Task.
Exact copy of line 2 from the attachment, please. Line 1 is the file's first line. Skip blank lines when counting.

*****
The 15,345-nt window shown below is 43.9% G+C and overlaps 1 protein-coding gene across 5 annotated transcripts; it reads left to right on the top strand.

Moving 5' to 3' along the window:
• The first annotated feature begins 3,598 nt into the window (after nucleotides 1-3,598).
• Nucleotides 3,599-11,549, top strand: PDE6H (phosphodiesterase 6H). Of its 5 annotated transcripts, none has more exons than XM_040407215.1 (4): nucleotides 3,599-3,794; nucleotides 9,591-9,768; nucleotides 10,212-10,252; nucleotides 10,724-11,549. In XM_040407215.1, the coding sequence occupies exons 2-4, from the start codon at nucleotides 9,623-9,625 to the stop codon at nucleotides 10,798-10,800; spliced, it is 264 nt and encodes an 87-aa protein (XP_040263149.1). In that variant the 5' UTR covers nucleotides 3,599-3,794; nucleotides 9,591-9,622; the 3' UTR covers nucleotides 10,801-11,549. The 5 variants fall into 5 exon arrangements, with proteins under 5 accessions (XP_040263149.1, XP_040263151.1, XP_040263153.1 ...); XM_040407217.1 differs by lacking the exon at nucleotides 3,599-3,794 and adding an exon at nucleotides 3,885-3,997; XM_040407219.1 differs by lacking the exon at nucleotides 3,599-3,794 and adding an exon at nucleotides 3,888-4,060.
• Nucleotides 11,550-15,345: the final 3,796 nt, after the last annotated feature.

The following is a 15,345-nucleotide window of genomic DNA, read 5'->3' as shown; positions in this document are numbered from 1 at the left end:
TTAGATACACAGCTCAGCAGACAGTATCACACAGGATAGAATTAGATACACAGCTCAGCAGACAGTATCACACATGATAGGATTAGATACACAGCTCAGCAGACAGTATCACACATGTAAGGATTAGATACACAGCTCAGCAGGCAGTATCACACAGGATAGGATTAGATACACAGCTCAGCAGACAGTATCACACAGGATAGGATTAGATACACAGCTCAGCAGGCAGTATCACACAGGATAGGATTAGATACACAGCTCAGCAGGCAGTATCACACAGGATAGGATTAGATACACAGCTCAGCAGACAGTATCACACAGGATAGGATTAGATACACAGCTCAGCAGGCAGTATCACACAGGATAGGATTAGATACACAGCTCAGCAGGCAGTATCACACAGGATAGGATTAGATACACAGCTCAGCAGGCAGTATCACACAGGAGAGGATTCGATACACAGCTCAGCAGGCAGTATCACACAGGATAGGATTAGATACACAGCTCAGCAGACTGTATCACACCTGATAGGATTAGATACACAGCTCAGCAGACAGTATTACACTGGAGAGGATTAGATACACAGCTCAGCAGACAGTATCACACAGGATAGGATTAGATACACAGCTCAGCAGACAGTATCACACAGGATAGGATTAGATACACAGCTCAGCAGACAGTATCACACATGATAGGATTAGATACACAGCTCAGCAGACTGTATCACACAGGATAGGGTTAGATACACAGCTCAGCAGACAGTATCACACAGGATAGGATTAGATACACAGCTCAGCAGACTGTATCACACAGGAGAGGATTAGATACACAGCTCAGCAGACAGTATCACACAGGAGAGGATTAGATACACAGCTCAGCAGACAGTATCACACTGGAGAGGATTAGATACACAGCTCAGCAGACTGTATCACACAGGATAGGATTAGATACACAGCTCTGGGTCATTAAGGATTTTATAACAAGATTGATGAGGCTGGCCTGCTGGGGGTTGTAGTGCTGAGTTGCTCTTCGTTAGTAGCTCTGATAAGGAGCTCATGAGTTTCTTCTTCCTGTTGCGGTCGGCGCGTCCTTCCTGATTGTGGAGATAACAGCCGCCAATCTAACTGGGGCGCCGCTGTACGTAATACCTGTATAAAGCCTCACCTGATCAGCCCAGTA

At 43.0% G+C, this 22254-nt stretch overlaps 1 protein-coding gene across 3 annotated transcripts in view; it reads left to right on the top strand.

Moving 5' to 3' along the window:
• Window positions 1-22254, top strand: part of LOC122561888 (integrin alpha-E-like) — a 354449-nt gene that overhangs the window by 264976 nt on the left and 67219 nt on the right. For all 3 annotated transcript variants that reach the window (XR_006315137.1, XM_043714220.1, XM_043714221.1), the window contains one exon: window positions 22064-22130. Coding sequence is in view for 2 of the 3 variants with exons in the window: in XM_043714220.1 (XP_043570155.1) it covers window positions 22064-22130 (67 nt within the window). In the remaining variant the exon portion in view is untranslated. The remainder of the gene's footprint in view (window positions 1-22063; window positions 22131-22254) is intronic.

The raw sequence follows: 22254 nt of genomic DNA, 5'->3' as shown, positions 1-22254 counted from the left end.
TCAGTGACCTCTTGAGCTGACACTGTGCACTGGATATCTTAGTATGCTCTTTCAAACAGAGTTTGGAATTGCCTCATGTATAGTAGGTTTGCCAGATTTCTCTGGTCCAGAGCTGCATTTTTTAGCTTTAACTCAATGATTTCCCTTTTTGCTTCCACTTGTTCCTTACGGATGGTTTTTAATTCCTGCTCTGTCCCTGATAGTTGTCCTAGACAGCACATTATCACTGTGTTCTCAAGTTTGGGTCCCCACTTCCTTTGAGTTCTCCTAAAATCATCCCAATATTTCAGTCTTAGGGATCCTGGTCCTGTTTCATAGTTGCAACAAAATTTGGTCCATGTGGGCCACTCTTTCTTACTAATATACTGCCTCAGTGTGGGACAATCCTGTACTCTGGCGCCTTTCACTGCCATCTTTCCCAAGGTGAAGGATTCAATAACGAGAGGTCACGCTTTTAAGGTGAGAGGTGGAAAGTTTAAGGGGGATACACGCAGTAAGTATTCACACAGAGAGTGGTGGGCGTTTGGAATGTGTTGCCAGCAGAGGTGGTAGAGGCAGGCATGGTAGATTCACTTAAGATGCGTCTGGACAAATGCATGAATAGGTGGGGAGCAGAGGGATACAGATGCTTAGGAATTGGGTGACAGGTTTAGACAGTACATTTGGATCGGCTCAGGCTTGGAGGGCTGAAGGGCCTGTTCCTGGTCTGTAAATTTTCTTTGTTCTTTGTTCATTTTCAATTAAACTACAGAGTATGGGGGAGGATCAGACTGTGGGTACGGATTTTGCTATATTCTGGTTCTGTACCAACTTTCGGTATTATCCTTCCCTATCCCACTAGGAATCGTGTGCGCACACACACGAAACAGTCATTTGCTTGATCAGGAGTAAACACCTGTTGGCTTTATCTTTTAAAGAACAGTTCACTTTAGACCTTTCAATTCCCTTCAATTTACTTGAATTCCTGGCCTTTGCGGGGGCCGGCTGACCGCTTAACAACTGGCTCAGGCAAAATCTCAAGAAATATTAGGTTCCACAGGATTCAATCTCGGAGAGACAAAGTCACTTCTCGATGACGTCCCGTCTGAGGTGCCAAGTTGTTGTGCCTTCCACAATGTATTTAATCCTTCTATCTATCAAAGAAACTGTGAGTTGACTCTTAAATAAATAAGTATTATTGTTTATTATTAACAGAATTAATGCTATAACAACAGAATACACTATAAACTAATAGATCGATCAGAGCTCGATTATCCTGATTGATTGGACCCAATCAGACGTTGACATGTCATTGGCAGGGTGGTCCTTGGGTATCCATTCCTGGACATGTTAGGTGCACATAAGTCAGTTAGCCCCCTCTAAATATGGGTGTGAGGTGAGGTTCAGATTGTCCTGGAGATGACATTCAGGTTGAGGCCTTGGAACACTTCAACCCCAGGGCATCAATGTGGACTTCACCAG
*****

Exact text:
Moving 5' to 3' along the window: